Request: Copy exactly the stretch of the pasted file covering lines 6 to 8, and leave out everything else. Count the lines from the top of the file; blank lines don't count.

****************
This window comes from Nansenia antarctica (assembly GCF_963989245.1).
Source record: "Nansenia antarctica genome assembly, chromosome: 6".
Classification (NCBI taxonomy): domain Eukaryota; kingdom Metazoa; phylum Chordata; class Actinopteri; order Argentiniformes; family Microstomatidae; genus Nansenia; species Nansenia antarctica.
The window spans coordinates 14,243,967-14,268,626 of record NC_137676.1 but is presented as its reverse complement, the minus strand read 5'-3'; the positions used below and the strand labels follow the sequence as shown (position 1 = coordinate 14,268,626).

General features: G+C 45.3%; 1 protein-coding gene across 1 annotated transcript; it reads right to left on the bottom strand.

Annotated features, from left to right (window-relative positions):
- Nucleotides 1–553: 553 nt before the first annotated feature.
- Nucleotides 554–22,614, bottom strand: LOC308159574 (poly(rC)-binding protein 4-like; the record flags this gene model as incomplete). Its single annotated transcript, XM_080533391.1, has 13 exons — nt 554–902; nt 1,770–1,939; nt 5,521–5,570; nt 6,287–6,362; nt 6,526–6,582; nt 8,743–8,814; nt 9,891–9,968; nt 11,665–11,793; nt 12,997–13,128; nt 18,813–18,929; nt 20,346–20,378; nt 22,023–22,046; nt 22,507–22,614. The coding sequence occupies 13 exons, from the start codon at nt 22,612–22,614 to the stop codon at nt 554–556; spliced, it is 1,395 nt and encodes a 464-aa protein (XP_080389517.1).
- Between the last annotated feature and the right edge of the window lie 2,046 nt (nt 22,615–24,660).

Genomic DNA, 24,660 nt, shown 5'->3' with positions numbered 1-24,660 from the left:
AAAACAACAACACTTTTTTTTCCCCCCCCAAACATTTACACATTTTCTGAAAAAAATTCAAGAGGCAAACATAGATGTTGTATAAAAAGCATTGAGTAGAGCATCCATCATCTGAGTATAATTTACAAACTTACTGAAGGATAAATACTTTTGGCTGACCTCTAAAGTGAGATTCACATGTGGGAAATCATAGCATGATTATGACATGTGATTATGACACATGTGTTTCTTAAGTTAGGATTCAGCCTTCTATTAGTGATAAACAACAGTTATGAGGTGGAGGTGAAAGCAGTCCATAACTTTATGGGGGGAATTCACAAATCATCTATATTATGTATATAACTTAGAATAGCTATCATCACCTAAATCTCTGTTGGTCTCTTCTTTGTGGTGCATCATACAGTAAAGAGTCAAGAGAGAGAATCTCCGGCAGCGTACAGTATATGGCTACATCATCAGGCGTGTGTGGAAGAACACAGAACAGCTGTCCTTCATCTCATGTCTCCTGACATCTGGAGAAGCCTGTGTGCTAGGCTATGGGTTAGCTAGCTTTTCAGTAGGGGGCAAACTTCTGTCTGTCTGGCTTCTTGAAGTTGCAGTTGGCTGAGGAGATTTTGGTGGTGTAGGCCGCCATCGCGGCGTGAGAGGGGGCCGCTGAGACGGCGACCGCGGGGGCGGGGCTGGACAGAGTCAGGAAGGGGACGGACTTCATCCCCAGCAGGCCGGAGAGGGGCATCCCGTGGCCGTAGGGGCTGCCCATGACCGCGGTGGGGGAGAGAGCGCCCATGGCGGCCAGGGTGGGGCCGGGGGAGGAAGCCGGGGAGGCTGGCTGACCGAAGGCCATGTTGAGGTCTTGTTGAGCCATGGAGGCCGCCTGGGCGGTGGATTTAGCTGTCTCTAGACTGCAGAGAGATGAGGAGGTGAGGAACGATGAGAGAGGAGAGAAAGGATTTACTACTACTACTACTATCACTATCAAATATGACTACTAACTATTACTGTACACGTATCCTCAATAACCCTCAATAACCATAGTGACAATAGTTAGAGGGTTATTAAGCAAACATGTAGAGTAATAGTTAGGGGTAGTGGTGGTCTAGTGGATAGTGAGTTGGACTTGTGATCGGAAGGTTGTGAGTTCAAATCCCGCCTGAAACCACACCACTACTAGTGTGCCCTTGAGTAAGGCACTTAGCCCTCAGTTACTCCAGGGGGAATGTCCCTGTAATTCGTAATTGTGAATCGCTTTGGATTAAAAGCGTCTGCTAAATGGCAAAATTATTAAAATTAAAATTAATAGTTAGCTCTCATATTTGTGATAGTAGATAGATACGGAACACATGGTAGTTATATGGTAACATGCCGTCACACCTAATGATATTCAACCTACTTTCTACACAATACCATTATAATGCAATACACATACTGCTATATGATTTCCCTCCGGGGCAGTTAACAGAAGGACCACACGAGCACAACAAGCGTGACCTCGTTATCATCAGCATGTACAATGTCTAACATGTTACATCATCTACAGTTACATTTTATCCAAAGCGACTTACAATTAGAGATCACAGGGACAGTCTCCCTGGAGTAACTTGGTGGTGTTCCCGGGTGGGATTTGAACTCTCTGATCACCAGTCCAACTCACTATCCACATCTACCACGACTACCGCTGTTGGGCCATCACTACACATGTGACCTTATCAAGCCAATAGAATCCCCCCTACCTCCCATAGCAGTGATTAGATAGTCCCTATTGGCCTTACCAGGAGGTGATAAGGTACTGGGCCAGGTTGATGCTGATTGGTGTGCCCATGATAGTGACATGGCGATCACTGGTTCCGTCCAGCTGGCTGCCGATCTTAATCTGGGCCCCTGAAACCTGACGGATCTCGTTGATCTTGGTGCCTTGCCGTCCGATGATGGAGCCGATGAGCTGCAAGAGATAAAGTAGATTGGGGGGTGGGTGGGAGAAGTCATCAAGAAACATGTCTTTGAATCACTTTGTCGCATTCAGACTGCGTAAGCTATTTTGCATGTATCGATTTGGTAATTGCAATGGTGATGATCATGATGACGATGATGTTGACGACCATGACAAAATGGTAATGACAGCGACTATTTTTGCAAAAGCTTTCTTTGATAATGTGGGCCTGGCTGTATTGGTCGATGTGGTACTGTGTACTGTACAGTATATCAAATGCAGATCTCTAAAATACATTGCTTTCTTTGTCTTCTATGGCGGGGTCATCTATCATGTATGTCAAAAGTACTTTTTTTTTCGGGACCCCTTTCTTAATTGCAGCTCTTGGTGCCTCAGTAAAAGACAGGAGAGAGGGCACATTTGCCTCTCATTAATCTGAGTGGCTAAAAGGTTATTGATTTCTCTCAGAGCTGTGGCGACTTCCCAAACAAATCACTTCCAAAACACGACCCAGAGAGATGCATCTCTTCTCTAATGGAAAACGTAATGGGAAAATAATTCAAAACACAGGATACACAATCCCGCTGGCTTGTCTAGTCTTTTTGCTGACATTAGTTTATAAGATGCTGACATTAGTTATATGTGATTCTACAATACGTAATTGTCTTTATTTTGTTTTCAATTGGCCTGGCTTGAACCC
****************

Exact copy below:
Annotated features, from left to right (window-relative positions):
- Nucleotides 1–553: 553 nt before the first annotated feature.
- Nucleotides 554–22,614, bottom strand: LOC308159574 (poly(rC)-binding protein 4-like; the record flags this gene model as incomplete). Its single annotated transcript, XM_080533391.1, has 13 exons — nt 554–902; nt 1,770–1,939; nt 5,521–5,570; nt 6,287–6,362; nt 6,526–6,582; nt 8,743–8,814; nt 9,891–9,968; nt 11,665–11,793; nt 12,997–13,128; nt 18,813–18,929; nt 20,346–20,378; nt 22,023–22,046; nt 22,507–22,614. The coding sequence occupies 13 exons, from the start codon at nt 22,612–22,614 to the stop codon at nt 554–556; spliced, it is 1,395 nt and encodes a 464-aa protein (XP_080389517.1).